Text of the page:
Take Your E-Mail On The Road -- Checking E-Mail While On The Run Can Be A Major Hassle, But Research In Motion's Blackberry Is A Convenient Way To Stay In Touch
Aug. 13, 1999 (InformationWeek - CMP via COMTEX) -- Users on the go often face a fairly daunting procedure to get their E-mail-find a phone connection, boot their PC, initiate a modem connection, download E-mail, and reply to it. Now, Research In Motion Ltd. provides a two-way pager that lets users receive and respond to E-mail without any difficulties from almost anywhere in major U.S. and Canadian metropolitan areas.
The BlackBerry handheld is the size of a two-way pager-4 ounces and 3.5 by 2.5 by 1 inches. It comes with a plastic holster for a belt and a serial-port docking cradle for a PC. The unit has tiny alphanumeric buttons in a QWERTY arrangement. Research In Motion says users can type as fast as 40 words per minute on the small keyboard, which seems unlikely to us. But with practice, it's possible to create a response of a few hundred words. BlackBerry can be held in both hands while standing or sitting, using thumbs to type-making it easy to use while doing other things such as waiting in line.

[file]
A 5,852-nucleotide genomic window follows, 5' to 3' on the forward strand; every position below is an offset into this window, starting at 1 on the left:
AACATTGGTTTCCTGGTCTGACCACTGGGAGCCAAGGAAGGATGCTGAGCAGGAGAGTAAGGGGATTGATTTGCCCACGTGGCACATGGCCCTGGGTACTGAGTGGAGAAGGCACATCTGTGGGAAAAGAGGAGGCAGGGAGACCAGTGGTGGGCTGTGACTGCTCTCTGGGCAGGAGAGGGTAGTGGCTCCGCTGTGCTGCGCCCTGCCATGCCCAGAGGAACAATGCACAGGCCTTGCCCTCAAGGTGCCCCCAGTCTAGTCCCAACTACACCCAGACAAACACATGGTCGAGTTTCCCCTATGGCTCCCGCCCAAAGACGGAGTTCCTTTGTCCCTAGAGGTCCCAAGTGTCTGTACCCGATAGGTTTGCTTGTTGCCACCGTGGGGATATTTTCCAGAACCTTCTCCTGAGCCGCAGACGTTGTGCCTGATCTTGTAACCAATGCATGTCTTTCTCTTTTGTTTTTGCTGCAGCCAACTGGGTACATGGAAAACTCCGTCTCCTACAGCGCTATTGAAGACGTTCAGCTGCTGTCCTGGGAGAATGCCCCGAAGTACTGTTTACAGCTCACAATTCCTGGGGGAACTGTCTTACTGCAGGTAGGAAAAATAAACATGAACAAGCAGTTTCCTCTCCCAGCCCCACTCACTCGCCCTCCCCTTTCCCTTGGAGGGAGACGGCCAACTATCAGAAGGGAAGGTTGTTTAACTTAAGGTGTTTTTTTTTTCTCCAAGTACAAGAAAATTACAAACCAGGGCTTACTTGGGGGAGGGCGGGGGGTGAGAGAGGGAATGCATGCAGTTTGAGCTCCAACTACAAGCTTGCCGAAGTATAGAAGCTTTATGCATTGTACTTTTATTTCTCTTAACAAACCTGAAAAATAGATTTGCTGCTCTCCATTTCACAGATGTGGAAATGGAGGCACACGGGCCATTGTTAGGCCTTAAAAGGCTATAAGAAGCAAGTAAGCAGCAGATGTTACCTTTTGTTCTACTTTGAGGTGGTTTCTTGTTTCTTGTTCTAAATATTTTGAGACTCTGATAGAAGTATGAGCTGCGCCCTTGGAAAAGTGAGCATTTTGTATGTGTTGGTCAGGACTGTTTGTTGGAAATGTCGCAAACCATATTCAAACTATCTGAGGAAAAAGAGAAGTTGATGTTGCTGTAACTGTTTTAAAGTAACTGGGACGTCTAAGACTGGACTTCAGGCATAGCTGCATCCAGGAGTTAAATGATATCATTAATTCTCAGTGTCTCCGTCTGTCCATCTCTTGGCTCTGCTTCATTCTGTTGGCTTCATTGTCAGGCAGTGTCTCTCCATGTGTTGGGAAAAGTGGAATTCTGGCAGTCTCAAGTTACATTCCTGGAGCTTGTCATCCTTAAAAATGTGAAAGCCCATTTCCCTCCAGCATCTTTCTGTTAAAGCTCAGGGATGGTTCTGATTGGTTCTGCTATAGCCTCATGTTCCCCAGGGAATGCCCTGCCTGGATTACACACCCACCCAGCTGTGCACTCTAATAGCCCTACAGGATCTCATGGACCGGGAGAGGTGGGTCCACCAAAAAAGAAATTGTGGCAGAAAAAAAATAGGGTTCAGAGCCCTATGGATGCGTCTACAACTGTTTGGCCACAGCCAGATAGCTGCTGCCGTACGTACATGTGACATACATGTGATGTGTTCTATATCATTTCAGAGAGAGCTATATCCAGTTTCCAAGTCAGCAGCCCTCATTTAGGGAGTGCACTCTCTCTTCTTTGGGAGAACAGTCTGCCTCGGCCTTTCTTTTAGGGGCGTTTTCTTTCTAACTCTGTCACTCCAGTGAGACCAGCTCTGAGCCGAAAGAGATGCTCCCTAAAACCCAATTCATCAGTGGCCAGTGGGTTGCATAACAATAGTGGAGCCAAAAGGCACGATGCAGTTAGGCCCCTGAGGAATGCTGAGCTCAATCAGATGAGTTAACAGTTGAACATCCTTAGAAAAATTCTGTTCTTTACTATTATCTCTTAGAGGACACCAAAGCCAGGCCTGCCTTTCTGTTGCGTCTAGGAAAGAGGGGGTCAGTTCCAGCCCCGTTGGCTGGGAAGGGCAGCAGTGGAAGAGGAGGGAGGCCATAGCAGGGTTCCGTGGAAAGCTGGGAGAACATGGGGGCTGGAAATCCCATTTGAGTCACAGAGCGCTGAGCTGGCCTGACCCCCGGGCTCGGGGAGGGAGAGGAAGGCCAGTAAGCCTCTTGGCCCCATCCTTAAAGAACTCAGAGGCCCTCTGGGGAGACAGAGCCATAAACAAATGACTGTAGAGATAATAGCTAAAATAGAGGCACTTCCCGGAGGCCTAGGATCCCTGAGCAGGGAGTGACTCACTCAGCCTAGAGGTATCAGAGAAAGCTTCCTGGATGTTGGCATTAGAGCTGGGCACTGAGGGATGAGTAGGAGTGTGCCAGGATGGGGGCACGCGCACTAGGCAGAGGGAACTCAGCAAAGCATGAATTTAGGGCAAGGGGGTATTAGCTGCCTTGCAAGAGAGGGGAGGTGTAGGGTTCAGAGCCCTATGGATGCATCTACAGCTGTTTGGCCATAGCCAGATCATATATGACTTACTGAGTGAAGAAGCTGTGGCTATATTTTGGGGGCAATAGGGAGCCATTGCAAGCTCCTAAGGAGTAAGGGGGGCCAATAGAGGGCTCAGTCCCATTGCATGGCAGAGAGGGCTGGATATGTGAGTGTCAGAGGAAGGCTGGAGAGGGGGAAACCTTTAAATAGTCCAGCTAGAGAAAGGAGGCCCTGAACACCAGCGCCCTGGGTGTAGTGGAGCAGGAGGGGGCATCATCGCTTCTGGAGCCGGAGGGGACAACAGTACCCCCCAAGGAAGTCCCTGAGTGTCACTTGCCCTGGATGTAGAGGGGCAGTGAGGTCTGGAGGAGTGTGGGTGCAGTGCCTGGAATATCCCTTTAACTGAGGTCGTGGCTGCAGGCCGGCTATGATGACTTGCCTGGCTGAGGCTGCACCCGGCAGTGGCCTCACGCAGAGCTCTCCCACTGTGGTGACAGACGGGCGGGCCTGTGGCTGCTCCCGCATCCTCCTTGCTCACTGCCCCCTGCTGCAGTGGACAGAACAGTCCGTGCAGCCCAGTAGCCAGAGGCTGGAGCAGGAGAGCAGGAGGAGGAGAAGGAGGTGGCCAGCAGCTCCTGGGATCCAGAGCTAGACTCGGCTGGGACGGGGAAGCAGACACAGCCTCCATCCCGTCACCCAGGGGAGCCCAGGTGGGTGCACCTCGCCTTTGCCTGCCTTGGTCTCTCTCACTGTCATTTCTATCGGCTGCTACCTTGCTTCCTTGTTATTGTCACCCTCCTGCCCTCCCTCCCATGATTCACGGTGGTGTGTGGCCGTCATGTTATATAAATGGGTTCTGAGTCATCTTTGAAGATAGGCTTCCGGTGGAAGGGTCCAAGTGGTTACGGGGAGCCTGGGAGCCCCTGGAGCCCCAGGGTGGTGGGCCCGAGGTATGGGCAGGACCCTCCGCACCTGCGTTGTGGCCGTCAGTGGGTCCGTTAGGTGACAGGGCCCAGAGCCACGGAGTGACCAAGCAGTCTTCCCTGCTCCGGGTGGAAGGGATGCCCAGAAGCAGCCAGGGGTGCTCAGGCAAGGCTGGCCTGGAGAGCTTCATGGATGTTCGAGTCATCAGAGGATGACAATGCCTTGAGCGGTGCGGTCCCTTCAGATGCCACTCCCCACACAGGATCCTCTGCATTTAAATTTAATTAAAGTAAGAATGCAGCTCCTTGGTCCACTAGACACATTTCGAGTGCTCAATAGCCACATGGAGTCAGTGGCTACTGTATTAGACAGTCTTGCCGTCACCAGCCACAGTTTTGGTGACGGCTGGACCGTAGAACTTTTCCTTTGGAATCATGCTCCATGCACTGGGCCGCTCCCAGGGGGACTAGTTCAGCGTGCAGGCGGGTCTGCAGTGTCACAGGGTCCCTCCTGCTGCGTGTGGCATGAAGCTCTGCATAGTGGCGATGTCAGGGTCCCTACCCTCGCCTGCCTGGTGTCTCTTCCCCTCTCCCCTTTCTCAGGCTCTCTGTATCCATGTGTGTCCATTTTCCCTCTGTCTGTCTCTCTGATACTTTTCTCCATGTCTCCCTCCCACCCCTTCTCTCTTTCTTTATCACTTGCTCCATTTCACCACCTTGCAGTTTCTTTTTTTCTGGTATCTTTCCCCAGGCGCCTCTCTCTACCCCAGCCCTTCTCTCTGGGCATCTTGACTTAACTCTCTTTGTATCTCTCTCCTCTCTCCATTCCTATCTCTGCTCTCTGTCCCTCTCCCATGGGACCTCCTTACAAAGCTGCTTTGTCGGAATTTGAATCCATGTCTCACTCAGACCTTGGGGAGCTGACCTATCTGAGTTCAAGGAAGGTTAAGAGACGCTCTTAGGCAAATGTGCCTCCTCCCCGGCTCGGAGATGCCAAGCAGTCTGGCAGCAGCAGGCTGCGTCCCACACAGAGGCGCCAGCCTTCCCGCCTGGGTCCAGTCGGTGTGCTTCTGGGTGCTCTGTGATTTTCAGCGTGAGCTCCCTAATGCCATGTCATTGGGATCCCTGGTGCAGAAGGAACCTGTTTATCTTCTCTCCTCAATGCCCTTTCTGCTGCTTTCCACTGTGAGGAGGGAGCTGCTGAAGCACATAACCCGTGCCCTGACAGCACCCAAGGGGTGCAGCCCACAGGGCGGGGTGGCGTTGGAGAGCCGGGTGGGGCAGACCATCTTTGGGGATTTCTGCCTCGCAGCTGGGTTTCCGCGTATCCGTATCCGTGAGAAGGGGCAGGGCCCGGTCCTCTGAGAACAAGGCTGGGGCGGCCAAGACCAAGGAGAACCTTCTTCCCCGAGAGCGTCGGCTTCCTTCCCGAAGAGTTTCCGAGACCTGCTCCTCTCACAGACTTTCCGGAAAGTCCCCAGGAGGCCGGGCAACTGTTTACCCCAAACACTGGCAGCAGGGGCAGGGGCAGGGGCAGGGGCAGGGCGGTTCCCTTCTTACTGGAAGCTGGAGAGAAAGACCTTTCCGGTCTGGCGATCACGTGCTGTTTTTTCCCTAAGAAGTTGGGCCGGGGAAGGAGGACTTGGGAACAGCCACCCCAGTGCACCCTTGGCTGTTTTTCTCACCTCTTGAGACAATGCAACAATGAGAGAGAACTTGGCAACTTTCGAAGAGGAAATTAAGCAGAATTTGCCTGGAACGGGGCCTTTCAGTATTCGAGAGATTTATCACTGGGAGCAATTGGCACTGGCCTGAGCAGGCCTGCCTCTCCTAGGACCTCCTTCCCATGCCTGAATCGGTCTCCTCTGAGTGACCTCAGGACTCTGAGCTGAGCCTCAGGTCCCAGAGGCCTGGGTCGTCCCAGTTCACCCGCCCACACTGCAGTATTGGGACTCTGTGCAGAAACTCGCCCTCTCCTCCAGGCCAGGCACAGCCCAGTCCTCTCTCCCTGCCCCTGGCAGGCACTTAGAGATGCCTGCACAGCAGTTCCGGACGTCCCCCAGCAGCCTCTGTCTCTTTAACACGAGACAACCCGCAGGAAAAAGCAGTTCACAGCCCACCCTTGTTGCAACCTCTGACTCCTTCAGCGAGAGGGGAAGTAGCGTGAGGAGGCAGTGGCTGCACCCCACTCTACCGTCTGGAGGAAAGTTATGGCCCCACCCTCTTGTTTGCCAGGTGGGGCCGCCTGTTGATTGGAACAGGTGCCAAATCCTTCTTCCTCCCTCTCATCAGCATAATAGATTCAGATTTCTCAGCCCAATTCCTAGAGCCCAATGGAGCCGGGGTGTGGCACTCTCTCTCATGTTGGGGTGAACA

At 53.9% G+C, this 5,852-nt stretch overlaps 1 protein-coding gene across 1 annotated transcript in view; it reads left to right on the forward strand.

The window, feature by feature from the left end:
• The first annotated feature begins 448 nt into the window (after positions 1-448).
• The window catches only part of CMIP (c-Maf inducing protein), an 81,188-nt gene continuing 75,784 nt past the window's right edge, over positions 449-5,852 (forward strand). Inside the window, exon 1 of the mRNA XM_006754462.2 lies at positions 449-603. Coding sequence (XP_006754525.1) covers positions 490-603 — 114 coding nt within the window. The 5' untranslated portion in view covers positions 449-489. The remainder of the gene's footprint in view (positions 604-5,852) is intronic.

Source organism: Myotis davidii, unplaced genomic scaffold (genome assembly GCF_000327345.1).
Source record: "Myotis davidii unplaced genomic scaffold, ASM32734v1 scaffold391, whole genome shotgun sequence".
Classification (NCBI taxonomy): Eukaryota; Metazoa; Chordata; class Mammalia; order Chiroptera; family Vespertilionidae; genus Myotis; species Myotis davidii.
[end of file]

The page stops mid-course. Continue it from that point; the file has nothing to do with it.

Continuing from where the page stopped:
There's also a small wheel that turns to scroll messages or move the cursor between menu items; pressing the wheel is the equivalent of clicking a mouse. The wheel makes it easy to scroll through messages or down a contact list; it would be good to see more manufacturers adopt this mechanism.
The bit-addressable display shows as many as five lines by 30 characters. Its dim backlighting is suitable for use only in
almost-complete darkness. In a well-lit environment, the screen is tricky to read unless you hold it just right.
BlackBerry is powered by a single AA battery. The company claims 500 hours of life for one battery; the unit we tested operated for more than three weeks on a single cell when we were careful to turn it off at night.
Inside BlackBerry is an Intel 386 processor, 2 Mbytes of Flash RAM, and a two-way radio-frequency modem to connect with BellSouth's paging services.
The BlackBerry firmware includes a simple E-mail client, address
book, calendar, and task-list software. All are quite usable. The product also includes software for a Windows 9x/NT PC, called BlackBerry Desktop; with the docking cradle, it provides synchronization between the handheld and Microsoft Outlook.